In these cases, those objectives were privatisation, trade liberalisation and deregulation on a mass scale, and with them the dismantling of a statist economy. O’Toole shows that Salinas saw it as essential to characterise his reforms as nationalist in order to ensure stability, demonstrating beyond all reasonable doubt the fateful relationship between nationalism and capitalist development in the country.

The Reinvention of Mexico is a fascinating and original examination of how those bourgeois elites so derided by Marx and Lenin understood and employed nationalism and to what end: how they can “reinvent” their nations in a highly creative way to nurture social stability in the greater task of ensuring optimal conditions for capitalist development.

There are very few examinations of nationalism in Latin America of this kind, concentrating on the hard evidence of “discourse” – what politicians and commentators said and wrote – and even fewer that look at the contemporary period, making this book something of a ground-breaker. Unlike so many studies that examine nationalism, the author puts empirical meat on a plate before us and does not just rely on the sauce of theory to make our meal appetising.

O’Toole has examined how the salinistas within the ruling Partido Revolucionario Institucional (PRI) understood nationalism in Mexico and sought to reconcile it with their own radical liberal positions. He then examines this in the case of such themes as free trade, the negotiation of the North American Free Trade Agreement (NAFTA), privatisation, sovereignty and the reform of Article 27 of the constitution that imposed limits on private property and, as such, gave discursive birth to the Mexican nation.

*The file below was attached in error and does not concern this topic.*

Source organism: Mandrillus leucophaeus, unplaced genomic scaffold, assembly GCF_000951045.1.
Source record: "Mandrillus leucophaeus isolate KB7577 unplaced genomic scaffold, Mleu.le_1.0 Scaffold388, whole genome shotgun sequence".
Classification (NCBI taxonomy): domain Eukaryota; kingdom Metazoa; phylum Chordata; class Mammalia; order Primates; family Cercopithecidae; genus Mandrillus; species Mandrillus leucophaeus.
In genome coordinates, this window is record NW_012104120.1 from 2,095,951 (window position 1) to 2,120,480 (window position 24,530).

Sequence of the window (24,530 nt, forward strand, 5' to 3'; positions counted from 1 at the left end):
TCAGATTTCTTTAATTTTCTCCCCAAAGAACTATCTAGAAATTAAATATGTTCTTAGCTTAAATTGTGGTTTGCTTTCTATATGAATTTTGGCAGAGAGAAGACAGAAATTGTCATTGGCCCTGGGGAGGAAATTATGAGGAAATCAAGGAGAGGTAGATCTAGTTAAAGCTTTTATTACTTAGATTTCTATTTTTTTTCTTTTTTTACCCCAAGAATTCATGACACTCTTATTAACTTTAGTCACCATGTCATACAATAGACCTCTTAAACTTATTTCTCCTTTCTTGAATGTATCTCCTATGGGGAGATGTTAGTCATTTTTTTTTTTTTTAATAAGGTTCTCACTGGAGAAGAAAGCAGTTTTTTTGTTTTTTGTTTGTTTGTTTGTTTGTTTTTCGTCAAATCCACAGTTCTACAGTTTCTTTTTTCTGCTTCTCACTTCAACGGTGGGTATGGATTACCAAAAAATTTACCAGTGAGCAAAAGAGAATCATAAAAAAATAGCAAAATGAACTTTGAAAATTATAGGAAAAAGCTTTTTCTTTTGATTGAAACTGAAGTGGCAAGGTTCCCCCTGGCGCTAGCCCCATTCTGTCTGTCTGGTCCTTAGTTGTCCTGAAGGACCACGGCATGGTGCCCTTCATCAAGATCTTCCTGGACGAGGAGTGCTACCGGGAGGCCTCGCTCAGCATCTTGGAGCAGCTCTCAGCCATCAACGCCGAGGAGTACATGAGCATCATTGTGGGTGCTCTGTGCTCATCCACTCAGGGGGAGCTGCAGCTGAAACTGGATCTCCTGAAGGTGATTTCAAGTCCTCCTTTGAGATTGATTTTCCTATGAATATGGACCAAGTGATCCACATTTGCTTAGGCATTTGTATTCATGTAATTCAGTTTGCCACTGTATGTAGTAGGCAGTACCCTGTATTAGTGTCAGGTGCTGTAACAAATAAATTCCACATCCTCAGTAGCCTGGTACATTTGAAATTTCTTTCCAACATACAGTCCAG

The author then goes on to explore how the discourses of the opposition left-of-centre Partido de la Revolución Democrática (PRD) and rightwing Partido Acción Nacional (PAN) chimed with those of the PRI reformists. The great failure of the PRD in this period, according to O’Toole, was not to undertake a reassessment of national ideology in the way that the PRI and PAN had done. As a result, it should come as no surprise that the PAN has so far been the beneficiary of Mexico’s limited democratisation: doctrinal flaws, and not just political obstruction, lie at the heart of the PRD’s inability to make waves.

If the book is at times dense and the analysis over-ventilates, it is because the author has spared no effort in attempting to get to the bottom of each theme. If O’Toole does not give us as clear a view of the fate of national ideology in Mexico as he says he will, it is largely because his complex argument does so en passant, revealing the continuing value of nationalism in Latin America to contemporary elites who, in other countries and circumstances, would be identifiable most closely with denationalising and globalising positions

It is the way The Reinvention of Mexico traces the concrete contours of the relationship between political economy and ideology that is of enduring value: O’Toole offers us an insight into the link between ideas cherished within liberalism, such as prevailing attitudes to property ownership, and the notion of social inclusion that continues to exist in the beating heart of Mexican nationalism.

As the author writes: “Economic liberals can harness national ideology in support of broader political economy objectives at a given historical conjuncture by employing it in the determination of citizenship attributes that reflect their preferred equilibrium between state, society and the individual.”

Jay Kerr is an aid worker and is writing a book about the history of Latin American anarchism